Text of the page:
I didn’t really do a huge amount of preparation for rehearsals – this happens to me every year. I read the play and get familiar with the story and the characters, but I can’t really start work until I get into the rehearsal room and establish relationships with the other performers and with the director – it's now that my work really starts in earnest. Up until rehearsals began, I just made sure that I knew the story and the relationships between the characters. Once you start work in rehearsals, you realise how much you miss out when you’re working through the play on your own! I mean, you try to go back to the text over and over and over again, but other actors or the director always bring up ideas which make you go ‘Ohh, I missed that out of the story, I didn’t realise that!’ That's what's interesting about the process. Read-through We did a read-through on the first day of rehearsals (apparently that's quite rare nowadays) but it was lovely to hear everybody reading their part – the different voices and the words. Then we started working; we work in sections, so we picked one little section of the play and read through it, then discussed it (what we think a character might want from this situation, for example) and then we got up on our feet and started trying out some of those ideas. Then we go back over it again and again until new things grow out of the characters and the situation; eventually you find there are lots of different layers to the story, and you bring those thoughts to the next day's rehearsal – then you move onto the next section. So there's a lot to think about and that's what we’ve been doing. Sometimes directors split the play up into units and give each unit a title, to help everyone get orientated and to break the play down, but we decided not to do that this time because of the nature of the play – we thought it would be better just to work through it and see what happens! Jig We’ve started work on the jig already. Plays at the Globe often end with a dance or a jig, which is a brilliant way to lift everyone out of the world of the story. Sian [Williams, Master of Dance] is working with us and the music is just stupendous; the rhythms sound very Eastern, Turkish almost. Sian brings in lots of different steps which we learn as a group, then we start to make formations or patterns with them, and with her help we begin to mix and match… if something doesn’t quite fit with the music or the rest of the group, then we work together to find ways of changing it: ‘What if I do one extra turn – would it work if we did this?’ This morning, after we did all our choreography work, she said ‘I’d like you all to make up the last bit!’ Our improvisations were really chaotic and very funny, but it worked – some of our improvisations will give her ideas and she’ll come back with something set for us. So inspiration works both ways! First impressions When I first read the play, I kept thinking of a Spanish fairytale called Mamita. It's about a little girl who is left out in the forest. She grows up with peasants and brings up their children, and eventually it turned out that she is the king's daughter. So that was what struck me at first, the idea of abandoned children who were left to the elements but somehow survived – Perdita's story. I also found the patience and dignity of Hermione extraordinary; sixteen years in hiding is a long time. She keeps on living because she knows that the Oracle has said her child is alive somewhere. That's what keeps her going – the desire to see her child again. Leontes’ extraordinary love also struck me: that a love can be so deep and passionate that it turns to a jealousy which is almost hatred. There's a very fine line. It's very evident that he has an immense passion for her which mutates into something much darker. But there's such a mixture of things in there… it's a very odd play. I found the way the story starts in one Court, then goes off to the country for the sheep-shearing, and then returns to Sicilia quite strange. I realised I haven’t seen a performance of this play before – or if I have, I don’t remember much of it. I have visions of Autolycus in my head and I can’t think where I’ve seen him! Lots of people have a strong reaction to The Winter's Tale, especially Hermione as the statue who comes back to life at the end. Lots of people said to me ‘Oh, The Winter's Tale, fantastic! That's one of my favourite plays.’ I find that very interesting because I wouldn’t have been able to say that about the play before we started rehearsals. I’m certainly finding it exciting to explore the story; I think it's too early yet to say anything else!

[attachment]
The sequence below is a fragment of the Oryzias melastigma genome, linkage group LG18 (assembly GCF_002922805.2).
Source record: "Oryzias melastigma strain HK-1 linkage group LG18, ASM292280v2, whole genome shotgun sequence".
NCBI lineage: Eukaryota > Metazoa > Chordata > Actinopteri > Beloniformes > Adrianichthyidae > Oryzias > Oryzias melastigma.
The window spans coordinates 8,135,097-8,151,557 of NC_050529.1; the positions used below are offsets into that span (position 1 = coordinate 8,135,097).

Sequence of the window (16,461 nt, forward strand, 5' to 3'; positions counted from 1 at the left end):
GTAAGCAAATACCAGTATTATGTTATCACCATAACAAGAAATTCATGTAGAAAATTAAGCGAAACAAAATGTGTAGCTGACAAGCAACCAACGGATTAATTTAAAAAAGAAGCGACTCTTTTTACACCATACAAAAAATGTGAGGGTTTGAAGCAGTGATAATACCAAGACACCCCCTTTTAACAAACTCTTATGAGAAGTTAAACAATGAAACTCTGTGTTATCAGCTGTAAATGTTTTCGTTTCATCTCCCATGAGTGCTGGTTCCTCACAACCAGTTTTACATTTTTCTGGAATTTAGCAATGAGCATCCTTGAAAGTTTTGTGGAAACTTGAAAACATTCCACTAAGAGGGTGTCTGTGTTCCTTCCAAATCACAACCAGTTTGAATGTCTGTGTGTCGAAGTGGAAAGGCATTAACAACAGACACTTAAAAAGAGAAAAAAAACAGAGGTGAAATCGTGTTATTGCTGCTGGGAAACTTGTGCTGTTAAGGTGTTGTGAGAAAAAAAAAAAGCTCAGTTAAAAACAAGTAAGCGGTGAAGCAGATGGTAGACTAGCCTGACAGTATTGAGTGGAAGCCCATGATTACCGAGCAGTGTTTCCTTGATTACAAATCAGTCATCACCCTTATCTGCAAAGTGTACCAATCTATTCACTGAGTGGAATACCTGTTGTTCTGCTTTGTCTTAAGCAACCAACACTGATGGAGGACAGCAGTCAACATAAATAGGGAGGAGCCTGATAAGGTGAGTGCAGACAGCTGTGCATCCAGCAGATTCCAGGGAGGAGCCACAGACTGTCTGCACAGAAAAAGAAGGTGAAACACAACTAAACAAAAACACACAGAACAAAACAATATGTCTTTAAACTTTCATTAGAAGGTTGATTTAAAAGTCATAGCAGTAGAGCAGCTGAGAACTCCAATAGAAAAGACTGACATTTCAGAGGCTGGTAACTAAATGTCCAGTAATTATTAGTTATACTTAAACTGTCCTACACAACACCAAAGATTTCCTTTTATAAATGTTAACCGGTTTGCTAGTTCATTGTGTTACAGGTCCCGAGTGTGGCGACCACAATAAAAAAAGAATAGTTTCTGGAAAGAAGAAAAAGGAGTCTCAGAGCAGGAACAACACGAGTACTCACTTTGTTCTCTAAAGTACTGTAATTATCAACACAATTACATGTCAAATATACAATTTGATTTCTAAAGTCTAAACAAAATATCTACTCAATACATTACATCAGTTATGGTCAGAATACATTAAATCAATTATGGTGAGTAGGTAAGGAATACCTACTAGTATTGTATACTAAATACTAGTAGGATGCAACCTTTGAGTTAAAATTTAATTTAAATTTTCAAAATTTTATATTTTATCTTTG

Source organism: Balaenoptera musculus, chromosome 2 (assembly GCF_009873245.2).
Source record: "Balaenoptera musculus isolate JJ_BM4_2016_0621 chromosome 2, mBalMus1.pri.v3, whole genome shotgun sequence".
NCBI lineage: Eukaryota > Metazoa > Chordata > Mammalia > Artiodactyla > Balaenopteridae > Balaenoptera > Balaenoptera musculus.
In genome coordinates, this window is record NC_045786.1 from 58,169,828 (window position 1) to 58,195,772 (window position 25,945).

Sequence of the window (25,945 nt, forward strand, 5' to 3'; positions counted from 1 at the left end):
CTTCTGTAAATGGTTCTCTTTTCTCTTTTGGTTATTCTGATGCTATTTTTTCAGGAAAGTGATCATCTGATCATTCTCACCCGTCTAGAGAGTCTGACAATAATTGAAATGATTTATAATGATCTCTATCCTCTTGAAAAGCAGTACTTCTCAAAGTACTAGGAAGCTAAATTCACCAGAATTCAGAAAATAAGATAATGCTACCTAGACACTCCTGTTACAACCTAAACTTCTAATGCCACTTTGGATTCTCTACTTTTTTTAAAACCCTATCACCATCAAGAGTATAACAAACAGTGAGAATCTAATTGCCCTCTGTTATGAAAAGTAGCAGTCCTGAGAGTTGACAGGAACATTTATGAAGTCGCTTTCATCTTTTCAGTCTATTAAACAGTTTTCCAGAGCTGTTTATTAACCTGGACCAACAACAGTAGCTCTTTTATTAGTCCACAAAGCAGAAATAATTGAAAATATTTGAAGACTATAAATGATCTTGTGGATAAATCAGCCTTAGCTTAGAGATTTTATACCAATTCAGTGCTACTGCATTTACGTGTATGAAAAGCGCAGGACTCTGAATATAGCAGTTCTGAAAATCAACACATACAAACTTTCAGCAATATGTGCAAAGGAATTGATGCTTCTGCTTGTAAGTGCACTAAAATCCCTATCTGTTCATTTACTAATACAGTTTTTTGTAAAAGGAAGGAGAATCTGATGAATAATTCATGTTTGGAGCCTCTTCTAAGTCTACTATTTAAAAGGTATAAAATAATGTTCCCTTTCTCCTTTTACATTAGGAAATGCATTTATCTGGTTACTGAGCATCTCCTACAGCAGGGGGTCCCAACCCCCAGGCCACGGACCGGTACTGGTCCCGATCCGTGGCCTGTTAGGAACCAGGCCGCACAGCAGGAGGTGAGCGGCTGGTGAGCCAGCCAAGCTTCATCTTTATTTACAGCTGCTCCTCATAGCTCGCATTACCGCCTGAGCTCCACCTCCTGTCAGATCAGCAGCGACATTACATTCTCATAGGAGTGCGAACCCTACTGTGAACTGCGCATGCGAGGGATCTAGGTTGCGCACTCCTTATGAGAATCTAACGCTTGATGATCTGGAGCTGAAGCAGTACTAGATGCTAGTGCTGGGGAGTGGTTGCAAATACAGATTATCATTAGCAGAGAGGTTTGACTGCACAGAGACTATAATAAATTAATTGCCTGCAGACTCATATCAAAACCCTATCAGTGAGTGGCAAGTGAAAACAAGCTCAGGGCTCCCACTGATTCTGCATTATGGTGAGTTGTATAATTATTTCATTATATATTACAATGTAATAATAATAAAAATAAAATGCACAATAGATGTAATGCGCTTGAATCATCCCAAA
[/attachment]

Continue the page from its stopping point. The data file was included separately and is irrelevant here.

These comments are the actor's thoughts or ideas about the part as s/he goes through the rehearsal process – they are simply his/her own interpretations and frequently change as the rehearsal process progresses.